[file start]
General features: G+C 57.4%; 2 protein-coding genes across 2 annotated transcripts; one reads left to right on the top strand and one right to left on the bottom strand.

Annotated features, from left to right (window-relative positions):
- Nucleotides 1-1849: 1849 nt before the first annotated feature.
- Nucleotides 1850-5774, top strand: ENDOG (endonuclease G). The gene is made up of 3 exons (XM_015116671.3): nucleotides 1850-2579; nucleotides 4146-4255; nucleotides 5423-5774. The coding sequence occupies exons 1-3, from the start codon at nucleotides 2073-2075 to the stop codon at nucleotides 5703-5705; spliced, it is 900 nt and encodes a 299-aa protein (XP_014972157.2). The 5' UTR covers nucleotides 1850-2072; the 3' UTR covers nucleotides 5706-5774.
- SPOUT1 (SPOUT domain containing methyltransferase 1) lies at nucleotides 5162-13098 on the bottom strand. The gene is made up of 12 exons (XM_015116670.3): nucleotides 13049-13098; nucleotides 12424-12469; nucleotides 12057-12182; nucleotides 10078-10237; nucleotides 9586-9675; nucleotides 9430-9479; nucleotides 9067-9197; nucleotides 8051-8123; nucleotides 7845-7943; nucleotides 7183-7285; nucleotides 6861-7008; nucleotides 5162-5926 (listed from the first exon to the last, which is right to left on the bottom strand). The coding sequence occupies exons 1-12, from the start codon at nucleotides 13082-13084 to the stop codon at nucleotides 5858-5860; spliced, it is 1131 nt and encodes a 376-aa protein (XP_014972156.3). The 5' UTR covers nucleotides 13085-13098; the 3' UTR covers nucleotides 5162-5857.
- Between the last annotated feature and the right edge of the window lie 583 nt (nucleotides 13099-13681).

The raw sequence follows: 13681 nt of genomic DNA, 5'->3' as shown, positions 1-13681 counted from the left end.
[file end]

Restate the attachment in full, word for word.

General features: G+C 57.4%; 2 protein-coding genes across 2 annotated transcripts; one reads left to right on the top strand and one right to left on the bottom strand.

Annotated features, from left to right (window-relative positions):
- Nucleotides 1-1849: 1849 nt before the first annotated feature.
- Nucleotides 1850-5774, top strand: ENDOG (endonuclease G). The gene is made up of 3 exons (XM_015116671.3): nucleotides 1850-2579; nucleotides 4146-4255; nucleotides 5423-5774. The coding sequence occupies exons 1-3, from the start codon at nucleotides 2073-2075 to the stop codon at nucleotides 5703-5705; spliced, it is 900 nt and encodes a 299-aa protein (XP_014972157.2). The 5' UTR covers nucleotides 1850-2072; the 3' UTR covers nucleotides 5706-5774.
- SPOUT1 (SPOUT domain containing methyltransferase 1) lies at nucleotides 5162-13098 on the bottom strand. The gene is made up of 12 exons (XM_015116670.3): nucleotides 13049-13098; nucleotides 12424-12469; nucleotides 12057-12182; nucleotides 10078-10237; nucleotides 9586-9675; nucleotides 9430-9479; nucleotides 9067-9197; nucleotides 8051-8123; nucleotides 7845-7943; nucleotides 7183-7285; nucleotides 6861-7008; nucleotides 5162-5926 (listed from the first exon to the last, which is right to left on the bottom strand). The coding sequence occupies exons 1-12, from the start codon at nucleotides 13082-13084 to the stop codon at nucleotides 5858-5860; spliced, it is 1131 nt and encodes a 376-aa protein (XP_014972156.3). The 5' UTR covers nucleotides 13085-13098; the 3' UTR covers nucleotides 5162-5857.
- Between the last annotated feature and the right edge of the window lie 583 nt (nucleotides 13099-13681).

The raw sequence follows: 13681 nt of genomic DNA, 5'->3' as shown, positions 1-13681 counted from the left end.